Born: Oc­to­ber 23, 1801, Ber­lin, Ger­ma­ny.

Died: Jan­u­a­ry 21, 1851, Ber­lin, Ger­ma­ny.

Buried: Ber­lin, Ger­ma­ny.


Albert was the son of Jo­hann Gott­lieb and Char­lotte So­phie Lort­zing, who had aban­doned their lea­ther shop and tra­velled through Ger­ma­ny as itin­er­ant ac­tors, found­ing the Ber­lin the­a­ter com­pa­ny Uran­ia, and turn­ing their am­a­teur pas­sion in­to a pro­fess­ion.

Albert’s first stage ap­pear­ance was at age 12, en­ter­tain­ing the au­di­ence with co­mic po­ems dur­ing in­ter­mis­sion in the Korn­haus at the Frei­burg Mün­ster.

From 1817, the Lortz­ings were part of the Jo­sef De­ro­si en­sem­ble in the Rhine­land, tread­ing the boards in Bonn, Düss­el­dorf, Bar­men and Aach­en. Al­bert be­came an au­di­ence fa­vo­rite, play­ing the roles of a youth­ful lov­er, a coun­try boy and bon vi­vant, some­times al­so sing­ing small te­nor or ba­r­itone parts.

Albert mar­ried ac­tress Ro­si­na Re­gine Ahles in 1824, and had 11 child­ren with her. The cou­ple be­longed to the Hof­the­a­ter in Det­mold from late 1826, which toured to Mün­ster and Os­na­brück. Lortz­ing joined the Free­ma­sons, a po­pu­lar re­fuge for ar­tists in Met­ter­nich’s po­lice state.

He com­posed an or­a­to­rio in Det­mold, Die Him­mel­fahrt Chris­ti, which pre­miered in Mün­ster, and pre­dict­a­bly earned a re­buke for the young com­pos­er from the Mün­ster re­gion­al gov­er­nor, who claimed Lortz­ing would ne­ver be­come fa­mous as a com­pos­er.

Lortzing com­posed the mu­sic for Chris­tian Diet­rich Grabbe’s Don Juan und Faust, play­ing the role of Don Juan him­self, with his wife as Don­na An­na. Lortz­ing re­ceived a glow­ing re­port from an anon­y­mous re­view­er in a Frank­furt pa­per, who al­so mis­tak­en­ly praised Lort­zing for the text by this bril­liant po­et. Grabbe, the real po­et, was out­raged, though the re­view did bring good pub­li­ci­ty for the piece.

On No­vem­ber 3, 1833, the Lort­zings gave their de­but at the Leip­zig Stadt­the­a­ter. Lort­zing’s par­ents had been mem­bers of this en­sem­ble since 1832, un­der Fried­rich Se­bald Ring­el­hardt. Here, Lort­zing be­came a mem­ber of the ar­tists’ club Tun­nel un­ter der Pleiße, and in 1834 joined the Leip­zig Free­ma­sons lodge Bal­du­in zur Lin­de. Lort­zing was much loved in the Leip­zig en­sem­ble, par­ti­cu­lar­ly when act­ing in Jo­hann Nes­troy’s co­me­dies. How­ev­er, his ten­den­cy to im­pro­vise and de­vi­ate from the script at­tract­ed the at­ten­tion of the the­a­tri­cal po­lice.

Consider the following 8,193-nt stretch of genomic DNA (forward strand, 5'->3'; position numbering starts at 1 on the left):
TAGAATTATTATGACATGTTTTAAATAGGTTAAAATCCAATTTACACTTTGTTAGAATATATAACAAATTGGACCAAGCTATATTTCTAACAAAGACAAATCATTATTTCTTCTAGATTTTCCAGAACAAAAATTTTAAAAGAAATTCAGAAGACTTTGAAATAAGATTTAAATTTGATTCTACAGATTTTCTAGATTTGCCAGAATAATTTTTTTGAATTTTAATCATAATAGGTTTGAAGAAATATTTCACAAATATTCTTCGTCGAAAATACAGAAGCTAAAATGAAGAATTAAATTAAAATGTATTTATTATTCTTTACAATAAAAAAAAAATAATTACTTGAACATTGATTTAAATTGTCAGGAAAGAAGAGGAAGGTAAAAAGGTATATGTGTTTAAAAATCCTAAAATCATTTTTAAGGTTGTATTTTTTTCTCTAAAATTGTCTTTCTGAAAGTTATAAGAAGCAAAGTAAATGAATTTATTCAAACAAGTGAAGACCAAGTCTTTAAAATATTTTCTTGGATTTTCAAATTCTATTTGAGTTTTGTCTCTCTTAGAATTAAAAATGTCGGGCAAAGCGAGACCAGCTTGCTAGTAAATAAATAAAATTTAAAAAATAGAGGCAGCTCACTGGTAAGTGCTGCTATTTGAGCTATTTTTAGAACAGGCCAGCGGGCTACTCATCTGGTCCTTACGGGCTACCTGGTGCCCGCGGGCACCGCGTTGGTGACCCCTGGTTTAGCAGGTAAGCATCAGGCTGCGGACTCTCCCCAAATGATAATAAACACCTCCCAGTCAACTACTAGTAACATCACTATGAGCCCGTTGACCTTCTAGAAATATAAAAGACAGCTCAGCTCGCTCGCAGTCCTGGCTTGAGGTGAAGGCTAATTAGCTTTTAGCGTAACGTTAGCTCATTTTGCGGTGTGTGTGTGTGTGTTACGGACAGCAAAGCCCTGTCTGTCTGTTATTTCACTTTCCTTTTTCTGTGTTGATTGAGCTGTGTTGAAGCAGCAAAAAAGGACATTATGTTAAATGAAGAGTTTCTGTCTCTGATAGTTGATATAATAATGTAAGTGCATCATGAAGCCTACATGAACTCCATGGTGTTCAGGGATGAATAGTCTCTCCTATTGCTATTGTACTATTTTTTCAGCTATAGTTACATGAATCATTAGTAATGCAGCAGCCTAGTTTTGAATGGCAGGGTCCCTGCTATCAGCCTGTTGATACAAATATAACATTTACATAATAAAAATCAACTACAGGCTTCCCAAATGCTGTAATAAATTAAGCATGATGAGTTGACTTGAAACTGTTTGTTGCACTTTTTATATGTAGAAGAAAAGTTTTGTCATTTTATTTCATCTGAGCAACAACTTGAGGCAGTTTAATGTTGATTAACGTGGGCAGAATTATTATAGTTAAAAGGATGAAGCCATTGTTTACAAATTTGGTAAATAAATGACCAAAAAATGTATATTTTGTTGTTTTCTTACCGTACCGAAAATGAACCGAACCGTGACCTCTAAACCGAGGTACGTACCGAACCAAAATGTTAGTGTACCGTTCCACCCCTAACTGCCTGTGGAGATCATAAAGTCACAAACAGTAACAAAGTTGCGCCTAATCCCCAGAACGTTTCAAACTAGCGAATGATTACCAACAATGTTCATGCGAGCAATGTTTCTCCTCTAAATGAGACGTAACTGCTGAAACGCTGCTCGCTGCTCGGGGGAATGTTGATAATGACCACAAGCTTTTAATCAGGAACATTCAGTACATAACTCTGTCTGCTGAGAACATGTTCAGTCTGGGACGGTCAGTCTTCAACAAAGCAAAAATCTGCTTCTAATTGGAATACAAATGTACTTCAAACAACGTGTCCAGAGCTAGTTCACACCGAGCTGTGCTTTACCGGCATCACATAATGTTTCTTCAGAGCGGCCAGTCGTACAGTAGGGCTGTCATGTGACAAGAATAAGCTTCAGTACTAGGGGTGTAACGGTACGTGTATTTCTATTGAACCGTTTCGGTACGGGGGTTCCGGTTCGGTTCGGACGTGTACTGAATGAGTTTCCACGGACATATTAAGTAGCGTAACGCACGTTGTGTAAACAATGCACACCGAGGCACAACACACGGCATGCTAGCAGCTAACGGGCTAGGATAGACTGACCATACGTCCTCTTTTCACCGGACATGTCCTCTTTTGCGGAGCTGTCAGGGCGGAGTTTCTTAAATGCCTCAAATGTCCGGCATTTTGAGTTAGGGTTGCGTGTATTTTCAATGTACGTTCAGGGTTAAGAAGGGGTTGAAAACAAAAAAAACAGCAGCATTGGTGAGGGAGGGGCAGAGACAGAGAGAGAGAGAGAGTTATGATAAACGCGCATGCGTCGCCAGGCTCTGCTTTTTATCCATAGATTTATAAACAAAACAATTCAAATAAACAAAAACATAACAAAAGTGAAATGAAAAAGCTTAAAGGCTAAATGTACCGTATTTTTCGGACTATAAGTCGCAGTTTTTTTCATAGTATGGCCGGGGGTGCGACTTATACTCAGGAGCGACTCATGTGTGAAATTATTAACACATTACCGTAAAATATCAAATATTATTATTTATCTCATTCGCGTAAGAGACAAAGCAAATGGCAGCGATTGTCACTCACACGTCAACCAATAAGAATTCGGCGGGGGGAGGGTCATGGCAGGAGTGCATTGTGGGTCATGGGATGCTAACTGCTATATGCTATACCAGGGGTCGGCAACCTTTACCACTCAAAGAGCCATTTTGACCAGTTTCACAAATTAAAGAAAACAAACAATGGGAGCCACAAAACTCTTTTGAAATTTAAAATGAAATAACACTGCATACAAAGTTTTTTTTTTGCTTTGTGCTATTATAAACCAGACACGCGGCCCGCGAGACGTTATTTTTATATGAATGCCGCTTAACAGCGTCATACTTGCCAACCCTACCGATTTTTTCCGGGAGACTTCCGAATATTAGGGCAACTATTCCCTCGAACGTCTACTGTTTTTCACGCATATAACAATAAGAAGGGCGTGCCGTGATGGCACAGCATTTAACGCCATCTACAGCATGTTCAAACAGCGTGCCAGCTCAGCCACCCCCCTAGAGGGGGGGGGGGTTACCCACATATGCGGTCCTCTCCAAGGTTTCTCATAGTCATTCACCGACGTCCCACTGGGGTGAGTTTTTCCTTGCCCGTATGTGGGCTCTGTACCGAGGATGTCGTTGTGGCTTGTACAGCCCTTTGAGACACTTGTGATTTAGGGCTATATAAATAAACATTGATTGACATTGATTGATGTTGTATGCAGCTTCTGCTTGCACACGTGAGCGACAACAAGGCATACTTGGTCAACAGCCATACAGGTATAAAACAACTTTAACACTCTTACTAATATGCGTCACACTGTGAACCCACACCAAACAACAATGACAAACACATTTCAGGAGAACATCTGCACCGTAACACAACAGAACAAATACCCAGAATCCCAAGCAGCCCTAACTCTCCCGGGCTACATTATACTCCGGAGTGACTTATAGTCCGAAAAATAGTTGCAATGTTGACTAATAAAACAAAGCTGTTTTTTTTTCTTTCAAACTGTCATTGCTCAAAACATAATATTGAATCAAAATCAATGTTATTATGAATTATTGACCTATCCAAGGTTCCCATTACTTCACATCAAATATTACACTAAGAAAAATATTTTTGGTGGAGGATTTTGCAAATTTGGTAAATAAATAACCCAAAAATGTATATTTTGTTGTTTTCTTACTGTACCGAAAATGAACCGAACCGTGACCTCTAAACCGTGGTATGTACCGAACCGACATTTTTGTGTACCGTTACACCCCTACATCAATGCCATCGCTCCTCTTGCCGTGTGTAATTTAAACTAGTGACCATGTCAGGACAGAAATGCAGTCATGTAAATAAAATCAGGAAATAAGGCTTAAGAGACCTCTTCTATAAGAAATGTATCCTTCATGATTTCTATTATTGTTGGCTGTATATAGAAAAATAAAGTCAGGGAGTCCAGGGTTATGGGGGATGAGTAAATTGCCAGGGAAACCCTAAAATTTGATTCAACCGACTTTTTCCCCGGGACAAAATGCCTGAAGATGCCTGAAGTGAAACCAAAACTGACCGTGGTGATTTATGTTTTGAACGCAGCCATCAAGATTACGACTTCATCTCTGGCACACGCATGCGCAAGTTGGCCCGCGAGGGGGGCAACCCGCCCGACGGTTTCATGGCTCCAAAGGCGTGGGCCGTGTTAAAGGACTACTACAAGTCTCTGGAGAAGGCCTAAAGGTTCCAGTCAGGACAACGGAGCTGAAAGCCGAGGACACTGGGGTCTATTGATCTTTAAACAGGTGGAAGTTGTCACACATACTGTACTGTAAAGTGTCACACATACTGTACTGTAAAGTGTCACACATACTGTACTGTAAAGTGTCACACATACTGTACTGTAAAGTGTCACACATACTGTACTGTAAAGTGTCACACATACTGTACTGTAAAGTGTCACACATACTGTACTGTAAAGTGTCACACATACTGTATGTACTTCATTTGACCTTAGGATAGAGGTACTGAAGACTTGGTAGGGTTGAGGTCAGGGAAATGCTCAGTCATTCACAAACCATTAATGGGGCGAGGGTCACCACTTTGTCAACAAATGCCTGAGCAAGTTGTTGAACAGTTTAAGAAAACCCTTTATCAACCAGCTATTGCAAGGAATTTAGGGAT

His first co­mic op­e­ra, Zar und Zim­mer­mann, had a tough time with the Leip­zig cen­sors. It pre­miered in Leip­zig on De­cem­ber 22, 1837. Lort­zing him­self sang the role of Pe­ter Iwa­now, but it did not make a ma­jor break­through un­til its Ber­lin per­form­anc­es in 1839, where it was much praised.

In 1844, Lort­zing be­came Ka­pell­meis­ter of the Leip­zig Stadt­the­a­ter. Aft­er a quar­rel with man­age­ment, he was dis­missed in Ap­ril 1845 due to his rheu­ma­tic trou­bles. The re­peated pro­tests of the pub­lic got him re­in­stat­ed, but he was soon dis­missed again af­ter an­o­ther ar­gu­ment. In an op­en let­ter, signed by al­most ev­ery­one in the en­sem­ble, he made a plea against the mea­sures taken by the ci­ty gov­ern­ment.

Between 1846 and 1848, Lort­zing worked as Ka­pell­meis­ter at the The­a­ter an der Wien in Vi­en­na. At the be­hest of the Free­dom Move­ment, he wrote text and mu­sic in 1848 for his po­li­ti­cal op­e­ra Re­gi­na, named af­ter his wife. This work con­cerned both la­bor strug­gles and fear of su­i­cide.

His last full-length op­e­ra was an 1849 fai­ry tale sa­tire of the Pruss­ian mil­i­tary state called Ro­lands Knapp­en, fea­tur­ing the re­peat­ed line Und das soll eine Welt­ord­nung sein? (And this is sup­posed to be a world or­der?).

In 1848, he lost his ap­point­ment and had to re­turn to work as a tour­ing ac­tor to sup­port his large fa­mi­ly. He worked at Ge­ra and Lü­ne­burg, among oth­er ci­ties. Fi­nal­ly, in 1850, he be­came the Ka­pell­meis­ter in Ber­lin at the new­ly op­ened Fried­rich-Wilhelm­städt­isch­es The­ater.

On Jan­u­ary 20, 1851, un­der huge stress and deep­ly in debt, he had a stroke the night he was to have at­tend­ed the pre­miere of his mu­sic­al co­me­dy Die Op­ern­pro­be. He died the next morn­ing with­out me­di­cal treat­ment. A num­ber of mu­sic­al lu­mi­nar­ies at­tend­ed his fun­er­al, in­clud­ing Gi­a­co­mo Mey­er­beer, Heinr­ich Dorn, Wil­helm Tau­bert and Carl Fried­rich Run­gen­ha­gen. Lort­zing’s the­a­tri­cal col­leagues de­co­rat­ed his cof­fin with black, red and gold, a com­bi­na­tion for­bid­den af­ter 1848. A pub­lic ben­e­fit was lat­er held for his im­pov­er­ished fa­mi­ly.